Should I Go to DUI Class Before My Trial?

Finding a DUI class involves knowing which programs are approved in your state. Your attorney will know the approved DUI schools in your area. Almost universally, successful completion of DUI classes is required for those who have been either convicted of, or who have pleaded guilty to, a DUI-DWI offense. Completion of this school is typically a requirement to be able to regain your full driver’s license. In many jurisdictions, even where a reduced plea to another offense other than DUI-DWI is obtained, attendance of this educational class may be mandated.

A special situation may exist for persons who live in a different state from the state where the DUI-DWI arrest took place. In such situations, you may be able to attend DUI-DWI school in your home state, complete only ONE course and be able to fully restore your driving privileges in both states. Ask your DUI-DWI specialist for advice on this before signing up for any course in a state different from the state where your arrest is pending.

However, if you attend this school at the recommendation of your attorney before either your trial or your plea of guilty, you may gain several significant benefits. First, if there has been an administrative suspension of your license, completion of this school may allow you to obtain reinstatement of your full driver’s license again. If you have completed the course to secure the return of your license after an ALS/ALR license action against you, this DUI-DWI course is not usually required to be repeated after the criminal case has been completed, even if you ultimately plead guilty to DUI-DWI or are found guilty at trial.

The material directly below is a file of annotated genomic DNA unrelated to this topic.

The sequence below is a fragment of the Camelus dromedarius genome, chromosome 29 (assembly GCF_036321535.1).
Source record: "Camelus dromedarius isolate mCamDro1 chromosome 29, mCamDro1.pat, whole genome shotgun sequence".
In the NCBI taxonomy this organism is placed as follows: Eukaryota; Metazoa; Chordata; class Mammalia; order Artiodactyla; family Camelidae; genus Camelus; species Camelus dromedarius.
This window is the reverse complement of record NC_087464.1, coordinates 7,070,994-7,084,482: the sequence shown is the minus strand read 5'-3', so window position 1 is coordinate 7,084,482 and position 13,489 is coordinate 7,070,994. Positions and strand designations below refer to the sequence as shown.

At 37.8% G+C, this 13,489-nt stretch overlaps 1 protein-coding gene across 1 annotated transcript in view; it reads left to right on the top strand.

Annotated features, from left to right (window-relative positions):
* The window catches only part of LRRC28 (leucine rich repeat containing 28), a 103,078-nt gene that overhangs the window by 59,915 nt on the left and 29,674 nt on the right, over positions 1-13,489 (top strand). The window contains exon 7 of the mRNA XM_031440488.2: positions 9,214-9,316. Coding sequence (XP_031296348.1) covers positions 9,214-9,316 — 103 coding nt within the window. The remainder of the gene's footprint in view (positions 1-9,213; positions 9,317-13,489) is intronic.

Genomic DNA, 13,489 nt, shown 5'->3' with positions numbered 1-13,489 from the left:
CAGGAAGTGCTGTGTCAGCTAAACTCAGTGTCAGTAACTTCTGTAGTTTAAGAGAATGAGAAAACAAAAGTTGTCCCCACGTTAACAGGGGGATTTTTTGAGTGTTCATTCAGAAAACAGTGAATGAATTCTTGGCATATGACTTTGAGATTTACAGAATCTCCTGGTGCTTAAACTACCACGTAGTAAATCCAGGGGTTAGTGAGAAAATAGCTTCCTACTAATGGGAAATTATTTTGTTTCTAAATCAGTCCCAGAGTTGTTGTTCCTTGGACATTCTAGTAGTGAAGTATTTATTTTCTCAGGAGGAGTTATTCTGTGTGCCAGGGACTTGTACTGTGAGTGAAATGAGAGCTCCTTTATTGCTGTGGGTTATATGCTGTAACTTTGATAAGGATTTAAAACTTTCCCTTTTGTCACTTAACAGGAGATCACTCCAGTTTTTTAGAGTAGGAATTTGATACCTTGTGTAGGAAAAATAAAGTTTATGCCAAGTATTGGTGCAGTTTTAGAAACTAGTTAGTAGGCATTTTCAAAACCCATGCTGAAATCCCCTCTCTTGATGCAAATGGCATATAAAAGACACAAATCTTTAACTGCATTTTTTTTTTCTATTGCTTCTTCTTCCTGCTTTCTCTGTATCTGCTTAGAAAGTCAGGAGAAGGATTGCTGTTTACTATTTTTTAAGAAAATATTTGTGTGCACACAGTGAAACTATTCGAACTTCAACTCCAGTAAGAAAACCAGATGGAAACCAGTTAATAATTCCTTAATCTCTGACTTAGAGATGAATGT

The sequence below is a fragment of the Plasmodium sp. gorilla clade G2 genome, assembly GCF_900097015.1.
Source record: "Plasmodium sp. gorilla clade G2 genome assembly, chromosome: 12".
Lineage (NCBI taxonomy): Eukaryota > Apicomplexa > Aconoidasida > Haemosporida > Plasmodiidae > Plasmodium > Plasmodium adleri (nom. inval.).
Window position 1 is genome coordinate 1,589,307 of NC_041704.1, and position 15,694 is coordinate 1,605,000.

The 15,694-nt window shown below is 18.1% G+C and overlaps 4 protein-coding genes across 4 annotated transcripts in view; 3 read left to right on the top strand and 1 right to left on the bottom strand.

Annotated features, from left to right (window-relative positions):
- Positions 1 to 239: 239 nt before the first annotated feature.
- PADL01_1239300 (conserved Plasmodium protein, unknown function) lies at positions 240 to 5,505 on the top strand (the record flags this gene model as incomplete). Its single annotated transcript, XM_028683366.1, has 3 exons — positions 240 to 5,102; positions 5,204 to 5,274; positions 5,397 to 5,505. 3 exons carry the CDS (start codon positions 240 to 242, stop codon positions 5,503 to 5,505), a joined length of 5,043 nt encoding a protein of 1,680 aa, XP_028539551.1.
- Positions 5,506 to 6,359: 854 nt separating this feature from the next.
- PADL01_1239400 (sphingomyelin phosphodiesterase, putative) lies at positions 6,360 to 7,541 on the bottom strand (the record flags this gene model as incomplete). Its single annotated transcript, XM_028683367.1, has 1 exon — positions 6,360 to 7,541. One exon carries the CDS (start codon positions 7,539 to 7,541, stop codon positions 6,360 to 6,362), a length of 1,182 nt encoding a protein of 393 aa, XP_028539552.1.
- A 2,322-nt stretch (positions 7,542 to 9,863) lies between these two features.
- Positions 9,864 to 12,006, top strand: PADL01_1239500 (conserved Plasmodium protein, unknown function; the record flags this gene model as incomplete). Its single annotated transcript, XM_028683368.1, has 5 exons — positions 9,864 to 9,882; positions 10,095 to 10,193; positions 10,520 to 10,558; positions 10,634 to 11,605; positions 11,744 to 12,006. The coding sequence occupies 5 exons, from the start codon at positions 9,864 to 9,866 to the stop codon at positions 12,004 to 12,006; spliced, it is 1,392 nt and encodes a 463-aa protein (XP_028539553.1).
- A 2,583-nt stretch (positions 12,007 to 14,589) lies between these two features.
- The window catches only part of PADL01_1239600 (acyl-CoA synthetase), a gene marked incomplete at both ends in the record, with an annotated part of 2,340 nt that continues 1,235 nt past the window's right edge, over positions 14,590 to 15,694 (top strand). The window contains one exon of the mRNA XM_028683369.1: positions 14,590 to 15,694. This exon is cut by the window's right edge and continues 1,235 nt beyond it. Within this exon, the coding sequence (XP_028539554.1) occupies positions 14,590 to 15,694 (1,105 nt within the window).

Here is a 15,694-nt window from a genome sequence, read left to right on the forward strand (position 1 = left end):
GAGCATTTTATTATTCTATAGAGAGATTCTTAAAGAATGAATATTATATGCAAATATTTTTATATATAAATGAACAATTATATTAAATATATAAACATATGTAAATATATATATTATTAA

Second, your attendance at this school may give your attorney some leverage with the prosecution in obtaining a reduced charge against you. Your attendance shows the prosecution your acceptance of a possible alcohol problem, and your willingness to accept responsibility for your actions. After all, one of the stated purposes of the course is to provide education that will assist you in not getting into similar trouble. Incidentally, your voluntary pre-trial attendance of a private counseling program is not a matter that must be disclosed by your attorney unless and until this issue relates to a negotiated plea in the case.

Finally, if you are found guilty of the DUI-DWI offense, attendance of the DUI-DWI school typically will be part of your sentence. If you have already successfully completed the school, this is one less thing you have to do when the case is resolved in court. Successful completion of the school can sometimes be used by your attorney to negotiate a lesser sentence on your behalf. Your attorney can submit to the prosecutor that you have taken this legal matter seriously, and have taken steps to address any “dependency” or safety issues.

Be aware that some states allow “advance” completion of the DUI-DWI school (e.g. Georgia) while others do not (e.g. South Carolina). You may have to wait until your case is over to start the driving school. Furthermore, a “DUI school” in one state may not be accepted by the state where your DUI-DWI charge is pending, so always confirm the acceptability of the course you plan to take before enrolling. Check with your DUI-DWI specialist before signing up for any course prior to disposition of your case.